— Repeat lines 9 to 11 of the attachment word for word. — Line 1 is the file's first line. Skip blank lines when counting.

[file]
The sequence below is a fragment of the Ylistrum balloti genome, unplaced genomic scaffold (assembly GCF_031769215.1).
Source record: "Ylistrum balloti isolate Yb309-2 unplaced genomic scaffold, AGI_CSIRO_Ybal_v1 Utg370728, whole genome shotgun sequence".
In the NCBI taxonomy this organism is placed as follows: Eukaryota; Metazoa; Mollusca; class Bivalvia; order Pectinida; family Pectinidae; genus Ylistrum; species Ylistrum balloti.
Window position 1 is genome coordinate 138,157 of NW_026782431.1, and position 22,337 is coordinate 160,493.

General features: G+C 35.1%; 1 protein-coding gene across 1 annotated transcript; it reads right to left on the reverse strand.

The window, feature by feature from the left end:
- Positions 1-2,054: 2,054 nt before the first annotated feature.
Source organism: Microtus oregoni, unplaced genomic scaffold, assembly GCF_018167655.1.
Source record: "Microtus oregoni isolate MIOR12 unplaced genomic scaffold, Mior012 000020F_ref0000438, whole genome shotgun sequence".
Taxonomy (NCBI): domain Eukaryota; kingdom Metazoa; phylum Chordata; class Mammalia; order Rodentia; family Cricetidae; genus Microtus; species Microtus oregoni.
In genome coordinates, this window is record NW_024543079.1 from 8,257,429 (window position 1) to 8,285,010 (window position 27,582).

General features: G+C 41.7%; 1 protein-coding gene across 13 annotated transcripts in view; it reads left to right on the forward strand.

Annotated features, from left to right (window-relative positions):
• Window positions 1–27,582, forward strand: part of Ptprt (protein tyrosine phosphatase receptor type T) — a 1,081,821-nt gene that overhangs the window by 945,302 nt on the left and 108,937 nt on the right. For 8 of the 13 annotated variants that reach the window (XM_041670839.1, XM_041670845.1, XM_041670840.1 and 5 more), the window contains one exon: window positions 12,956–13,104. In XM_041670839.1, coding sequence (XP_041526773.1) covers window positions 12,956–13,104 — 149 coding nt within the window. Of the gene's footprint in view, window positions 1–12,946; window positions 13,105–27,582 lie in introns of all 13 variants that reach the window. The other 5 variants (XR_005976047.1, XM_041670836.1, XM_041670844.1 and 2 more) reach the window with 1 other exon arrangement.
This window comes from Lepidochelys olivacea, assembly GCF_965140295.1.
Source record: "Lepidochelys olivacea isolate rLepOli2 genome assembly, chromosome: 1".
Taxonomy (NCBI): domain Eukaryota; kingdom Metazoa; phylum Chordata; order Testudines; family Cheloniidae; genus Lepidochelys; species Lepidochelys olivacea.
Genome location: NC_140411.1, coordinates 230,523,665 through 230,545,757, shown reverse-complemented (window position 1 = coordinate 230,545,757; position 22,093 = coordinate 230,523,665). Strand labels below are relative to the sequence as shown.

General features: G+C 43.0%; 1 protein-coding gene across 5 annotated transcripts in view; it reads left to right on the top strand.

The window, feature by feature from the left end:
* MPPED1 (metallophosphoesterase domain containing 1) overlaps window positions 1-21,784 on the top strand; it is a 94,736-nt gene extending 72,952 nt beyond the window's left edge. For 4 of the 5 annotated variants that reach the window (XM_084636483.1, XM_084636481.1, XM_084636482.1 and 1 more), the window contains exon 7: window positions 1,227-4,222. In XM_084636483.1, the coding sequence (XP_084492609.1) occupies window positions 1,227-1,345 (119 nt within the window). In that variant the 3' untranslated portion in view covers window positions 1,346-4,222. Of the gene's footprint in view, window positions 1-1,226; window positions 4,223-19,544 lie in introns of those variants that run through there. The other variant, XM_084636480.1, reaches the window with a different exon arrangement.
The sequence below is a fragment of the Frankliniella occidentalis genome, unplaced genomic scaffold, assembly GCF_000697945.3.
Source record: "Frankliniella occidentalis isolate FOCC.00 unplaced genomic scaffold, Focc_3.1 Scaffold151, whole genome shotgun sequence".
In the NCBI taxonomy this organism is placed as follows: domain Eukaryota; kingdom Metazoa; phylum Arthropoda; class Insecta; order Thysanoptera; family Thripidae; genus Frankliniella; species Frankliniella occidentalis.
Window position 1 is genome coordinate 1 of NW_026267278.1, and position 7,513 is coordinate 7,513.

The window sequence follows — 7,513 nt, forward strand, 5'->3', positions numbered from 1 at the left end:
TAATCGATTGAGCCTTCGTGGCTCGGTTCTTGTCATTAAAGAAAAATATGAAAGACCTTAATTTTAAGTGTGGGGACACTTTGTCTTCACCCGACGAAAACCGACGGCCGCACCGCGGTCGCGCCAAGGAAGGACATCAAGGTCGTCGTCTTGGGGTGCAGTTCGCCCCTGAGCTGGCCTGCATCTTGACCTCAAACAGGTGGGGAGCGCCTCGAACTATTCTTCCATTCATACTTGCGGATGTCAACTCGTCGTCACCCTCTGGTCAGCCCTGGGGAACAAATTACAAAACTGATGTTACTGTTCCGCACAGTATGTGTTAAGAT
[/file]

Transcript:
Source record: "Microtus oregoni isolate MIOR12 unplaced genomic scaffold, Mior012 000020F_ref0000438, whole genome shotgun sequence".
Taxonomy (NCBI): domain Eukaryota; kingdom Metazoa; phylum Chordata; class Mammalia; order Rodentia; family Cricetidae; genus Microtus; species Microtus oregoni.
In genome coordinates, this window is record NW_024543079.1 from 8,257,429 (window position 1) to 8,285,010 (window position 27,582).